Price fluctuations in the EU ETS
In the early years of the EU ETS (2005-2008) the price of the EUA was between EUR 20 and EUR 30. From 2008, when the economic crisis started, prices fell to under EUR 10. Due to reduced economic activity, there was a surplus of emission allowances. Because these allowances can be saved, this also had an effect in the years following the crisis. The ETS faced considerable criticism, because the low price of the EUA would not motivate companies enough to emit less CO₂.
However, in 2018 there was a change in the price of the EUA. The improved economic climate, and especially the withdrawal of a surplus of allowances by the EU (market stability reserve), has led to this change. Due to the rising demand for emission allowances and the limitation of supply, we saw a sharp rise in the price of the EUA in 2018. In 2019, the price of the EUA increased to EUR 25 and has been trending upwards since.
The market price of one ton of carbon emission allowance in the EU has more than doubled in 2021
Source: ICE/Ember, MP Analysis
In addition to emissions trading, there is another flexible mechanism within the Kyoto Protocol, the Clean Development Mechanism (CDM). Within the CDM, countries with a reduction obligation may achieve part of their target in non-Annex I countries. The idea behind this is that it is often more cost-efficient to achieve reductions in developing countries. One can think of projects in the field of renewable energy, reforestation, waste processing or energy saving. Every ton of carbon emission avoided within a CDM project results in a Certified Emission Reduction (CER). A CER gives the right within the Kyoto framework to claim a ton of CO₂e reduction achieved in a non-Annex I country, or in other words “to get credit for it”.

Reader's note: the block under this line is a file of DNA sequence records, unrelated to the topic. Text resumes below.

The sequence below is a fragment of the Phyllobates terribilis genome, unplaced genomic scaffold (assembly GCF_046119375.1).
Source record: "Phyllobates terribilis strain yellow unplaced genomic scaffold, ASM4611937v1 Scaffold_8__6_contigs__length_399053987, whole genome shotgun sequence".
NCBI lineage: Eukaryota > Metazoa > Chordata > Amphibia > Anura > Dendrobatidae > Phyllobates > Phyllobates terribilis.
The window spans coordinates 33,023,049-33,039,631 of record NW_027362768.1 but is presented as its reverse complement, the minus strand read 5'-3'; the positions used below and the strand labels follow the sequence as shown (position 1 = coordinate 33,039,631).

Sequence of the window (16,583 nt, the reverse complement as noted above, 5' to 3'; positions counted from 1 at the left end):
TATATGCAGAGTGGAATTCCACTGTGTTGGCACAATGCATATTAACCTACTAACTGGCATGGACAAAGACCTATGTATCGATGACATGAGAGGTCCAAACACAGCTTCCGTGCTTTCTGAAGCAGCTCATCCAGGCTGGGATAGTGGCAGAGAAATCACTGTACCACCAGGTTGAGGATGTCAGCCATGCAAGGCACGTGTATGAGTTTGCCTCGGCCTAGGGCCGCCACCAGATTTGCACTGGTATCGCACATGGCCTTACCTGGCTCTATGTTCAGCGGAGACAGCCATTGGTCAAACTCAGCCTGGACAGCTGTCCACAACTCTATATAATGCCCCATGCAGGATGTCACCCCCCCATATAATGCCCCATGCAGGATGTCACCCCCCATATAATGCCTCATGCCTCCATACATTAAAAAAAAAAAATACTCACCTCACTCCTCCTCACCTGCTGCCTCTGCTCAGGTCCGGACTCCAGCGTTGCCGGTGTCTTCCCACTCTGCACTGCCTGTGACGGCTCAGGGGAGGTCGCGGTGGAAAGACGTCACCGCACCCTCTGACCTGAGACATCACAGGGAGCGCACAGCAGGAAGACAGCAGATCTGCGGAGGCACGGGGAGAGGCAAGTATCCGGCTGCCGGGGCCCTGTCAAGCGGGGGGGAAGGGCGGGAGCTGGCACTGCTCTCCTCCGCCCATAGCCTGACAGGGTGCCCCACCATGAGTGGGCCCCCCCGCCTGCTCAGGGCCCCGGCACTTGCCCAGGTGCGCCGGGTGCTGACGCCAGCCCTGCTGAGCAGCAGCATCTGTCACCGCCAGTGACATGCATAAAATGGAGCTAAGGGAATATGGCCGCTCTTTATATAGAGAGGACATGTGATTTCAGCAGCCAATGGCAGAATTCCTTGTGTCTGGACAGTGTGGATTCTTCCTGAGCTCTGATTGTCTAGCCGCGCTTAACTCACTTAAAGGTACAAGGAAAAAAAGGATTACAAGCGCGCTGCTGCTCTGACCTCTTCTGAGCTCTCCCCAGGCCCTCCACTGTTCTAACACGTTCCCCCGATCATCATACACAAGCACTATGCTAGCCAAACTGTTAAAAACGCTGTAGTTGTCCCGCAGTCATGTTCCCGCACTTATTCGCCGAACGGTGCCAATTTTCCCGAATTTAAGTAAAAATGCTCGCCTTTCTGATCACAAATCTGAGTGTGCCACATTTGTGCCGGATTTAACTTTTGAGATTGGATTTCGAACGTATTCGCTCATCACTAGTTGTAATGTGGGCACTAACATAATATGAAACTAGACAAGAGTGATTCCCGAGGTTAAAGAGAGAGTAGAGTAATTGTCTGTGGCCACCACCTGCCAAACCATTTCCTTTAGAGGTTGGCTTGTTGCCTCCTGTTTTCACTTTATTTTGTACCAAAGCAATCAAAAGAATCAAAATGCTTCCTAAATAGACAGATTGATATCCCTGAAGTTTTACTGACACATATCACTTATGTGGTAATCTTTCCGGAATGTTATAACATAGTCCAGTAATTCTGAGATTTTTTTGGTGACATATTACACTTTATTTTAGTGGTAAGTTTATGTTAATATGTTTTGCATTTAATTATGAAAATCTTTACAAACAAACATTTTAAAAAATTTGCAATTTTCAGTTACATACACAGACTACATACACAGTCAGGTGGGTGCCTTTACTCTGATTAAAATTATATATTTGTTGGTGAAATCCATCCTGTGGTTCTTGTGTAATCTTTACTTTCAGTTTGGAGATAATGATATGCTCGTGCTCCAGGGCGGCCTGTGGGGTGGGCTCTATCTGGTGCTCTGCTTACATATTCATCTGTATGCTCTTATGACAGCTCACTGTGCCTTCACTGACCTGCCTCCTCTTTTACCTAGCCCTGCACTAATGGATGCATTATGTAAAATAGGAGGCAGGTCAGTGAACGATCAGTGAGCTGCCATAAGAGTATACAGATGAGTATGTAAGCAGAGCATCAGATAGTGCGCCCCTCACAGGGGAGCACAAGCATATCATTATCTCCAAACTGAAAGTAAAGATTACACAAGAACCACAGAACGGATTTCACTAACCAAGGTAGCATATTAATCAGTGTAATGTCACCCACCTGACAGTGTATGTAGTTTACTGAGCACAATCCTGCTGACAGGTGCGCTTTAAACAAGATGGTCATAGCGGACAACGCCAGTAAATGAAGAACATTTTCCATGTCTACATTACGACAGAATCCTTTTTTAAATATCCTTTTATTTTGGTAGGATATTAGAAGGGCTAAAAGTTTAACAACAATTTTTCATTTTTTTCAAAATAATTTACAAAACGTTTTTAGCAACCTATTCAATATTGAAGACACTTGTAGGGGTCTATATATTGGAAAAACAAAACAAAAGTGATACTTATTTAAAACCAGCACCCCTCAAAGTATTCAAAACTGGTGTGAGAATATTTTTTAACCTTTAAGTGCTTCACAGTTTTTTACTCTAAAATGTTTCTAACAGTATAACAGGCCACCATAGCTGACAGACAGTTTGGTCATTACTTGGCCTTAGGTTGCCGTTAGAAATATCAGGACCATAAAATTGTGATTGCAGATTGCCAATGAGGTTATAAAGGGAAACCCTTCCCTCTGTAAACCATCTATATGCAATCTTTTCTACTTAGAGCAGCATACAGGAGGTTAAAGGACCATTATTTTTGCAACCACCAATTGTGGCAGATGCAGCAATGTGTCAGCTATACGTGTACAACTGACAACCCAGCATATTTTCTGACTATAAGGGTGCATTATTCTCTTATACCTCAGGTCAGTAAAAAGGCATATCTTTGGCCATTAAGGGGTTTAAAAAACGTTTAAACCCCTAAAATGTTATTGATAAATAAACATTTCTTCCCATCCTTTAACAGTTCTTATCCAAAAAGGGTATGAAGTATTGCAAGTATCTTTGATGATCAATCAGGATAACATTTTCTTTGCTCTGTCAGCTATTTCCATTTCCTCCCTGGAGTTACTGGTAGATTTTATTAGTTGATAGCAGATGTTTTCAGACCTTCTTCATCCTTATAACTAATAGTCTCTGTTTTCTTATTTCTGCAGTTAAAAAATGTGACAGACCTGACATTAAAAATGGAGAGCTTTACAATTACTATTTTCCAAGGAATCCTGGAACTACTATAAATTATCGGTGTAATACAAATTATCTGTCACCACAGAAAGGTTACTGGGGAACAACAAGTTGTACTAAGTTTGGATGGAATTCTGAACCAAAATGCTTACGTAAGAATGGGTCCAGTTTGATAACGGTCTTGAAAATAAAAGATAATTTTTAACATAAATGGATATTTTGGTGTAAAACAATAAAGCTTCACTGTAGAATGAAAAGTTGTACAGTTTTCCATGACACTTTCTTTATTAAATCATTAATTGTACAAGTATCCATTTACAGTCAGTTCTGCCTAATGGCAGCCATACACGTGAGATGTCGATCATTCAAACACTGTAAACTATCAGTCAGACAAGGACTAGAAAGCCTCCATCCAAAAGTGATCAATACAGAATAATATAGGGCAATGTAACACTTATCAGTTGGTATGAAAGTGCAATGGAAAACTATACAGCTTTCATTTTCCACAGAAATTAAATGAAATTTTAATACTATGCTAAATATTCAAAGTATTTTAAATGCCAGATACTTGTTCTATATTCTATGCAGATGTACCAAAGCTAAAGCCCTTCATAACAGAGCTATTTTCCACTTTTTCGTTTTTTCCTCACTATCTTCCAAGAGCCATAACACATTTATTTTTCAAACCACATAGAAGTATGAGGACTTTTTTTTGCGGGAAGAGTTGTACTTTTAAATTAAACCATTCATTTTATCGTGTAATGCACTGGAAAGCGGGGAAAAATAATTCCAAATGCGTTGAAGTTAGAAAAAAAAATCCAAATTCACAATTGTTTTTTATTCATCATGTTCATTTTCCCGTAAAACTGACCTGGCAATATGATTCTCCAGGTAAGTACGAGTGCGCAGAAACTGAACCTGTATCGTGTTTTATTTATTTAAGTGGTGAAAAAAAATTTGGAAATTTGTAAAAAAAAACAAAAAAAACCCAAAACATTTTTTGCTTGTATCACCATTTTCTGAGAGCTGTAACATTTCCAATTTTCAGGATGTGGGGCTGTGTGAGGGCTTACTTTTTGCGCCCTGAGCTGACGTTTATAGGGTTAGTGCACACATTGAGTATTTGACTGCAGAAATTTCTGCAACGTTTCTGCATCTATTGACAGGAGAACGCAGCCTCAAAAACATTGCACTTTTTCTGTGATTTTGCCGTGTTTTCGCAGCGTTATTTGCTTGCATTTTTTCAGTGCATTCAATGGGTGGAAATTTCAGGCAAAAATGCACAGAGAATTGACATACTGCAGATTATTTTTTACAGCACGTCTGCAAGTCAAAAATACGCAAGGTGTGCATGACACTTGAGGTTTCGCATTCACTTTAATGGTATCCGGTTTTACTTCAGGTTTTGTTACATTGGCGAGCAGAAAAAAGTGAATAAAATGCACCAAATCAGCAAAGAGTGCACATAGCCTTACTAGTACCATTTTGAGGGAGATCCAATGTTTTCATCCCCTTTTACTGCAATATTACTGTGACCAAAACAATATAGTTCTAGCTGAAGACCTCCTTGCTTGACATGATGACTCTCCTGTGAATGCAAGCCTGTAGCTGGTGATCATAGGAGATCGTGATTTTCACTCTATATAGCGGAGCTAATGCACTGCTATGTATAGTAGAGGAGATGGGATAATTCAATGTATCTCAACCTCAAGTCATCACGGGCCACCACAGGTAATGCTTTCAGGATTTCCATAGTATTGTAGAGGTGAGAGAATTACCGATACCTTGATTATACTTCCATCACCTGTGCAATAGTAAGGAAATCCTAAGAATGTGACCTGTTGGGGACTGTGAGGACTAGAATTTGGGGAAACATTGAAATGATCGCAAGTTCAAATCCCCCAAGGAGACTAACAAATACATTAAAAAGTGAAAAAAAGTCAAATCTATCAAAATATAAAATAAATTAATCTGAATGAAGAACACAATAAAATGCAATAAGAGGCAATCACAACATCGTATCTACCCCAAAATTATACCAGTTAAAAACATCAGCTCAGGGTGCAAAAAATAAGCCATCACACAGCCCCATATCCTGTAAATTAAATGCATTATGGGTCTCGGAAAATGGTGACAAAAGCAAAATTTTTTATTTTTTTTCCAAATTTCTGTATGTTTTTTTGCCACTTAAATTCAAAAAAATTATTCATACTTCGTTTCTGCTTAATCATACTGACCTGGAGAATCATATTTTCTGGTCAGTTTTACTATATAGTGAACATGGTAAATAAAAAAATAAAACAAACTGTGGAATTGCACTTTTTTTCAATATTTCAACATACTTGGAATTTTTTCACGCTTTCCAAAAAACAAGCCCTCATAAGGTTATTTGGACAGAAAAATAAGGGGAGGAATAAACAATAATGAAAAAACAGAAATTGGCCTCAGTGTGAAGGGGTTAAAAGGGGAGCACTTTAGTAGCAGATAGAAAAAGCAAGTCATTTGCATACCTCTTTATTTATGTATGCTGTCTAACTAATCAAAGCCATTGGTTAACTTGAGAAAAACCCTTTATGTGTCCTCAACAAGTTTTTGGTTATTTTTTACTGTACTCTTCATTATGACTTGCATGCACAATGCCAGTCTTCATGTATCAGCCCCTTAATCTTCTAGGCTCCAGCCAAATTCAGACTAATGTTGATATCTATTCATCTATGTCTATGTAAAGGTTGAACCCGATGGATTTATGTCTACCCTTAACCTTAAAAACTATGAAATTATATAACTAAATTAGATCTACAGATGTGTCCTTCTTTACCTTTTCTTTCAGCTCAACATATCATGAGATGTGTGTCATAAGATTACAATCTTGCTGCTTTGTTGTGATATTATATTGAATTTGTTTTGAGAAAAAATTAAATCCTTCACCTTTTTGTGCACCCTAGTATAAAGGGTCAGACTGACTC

These carbon credits can be traded just like emission allowances. CERs can be used up to a certain maximum, 2% for most countries, to meet the Kyoto obligations. They can also be bought by companies or organisations. Within the EU ETS, these credits may be used instead of EUAs until 2020, under a number of strict conditions and up to a maximum. When a CER is used, it is cancelled in the CDM register (retirement) and can no longer be traded.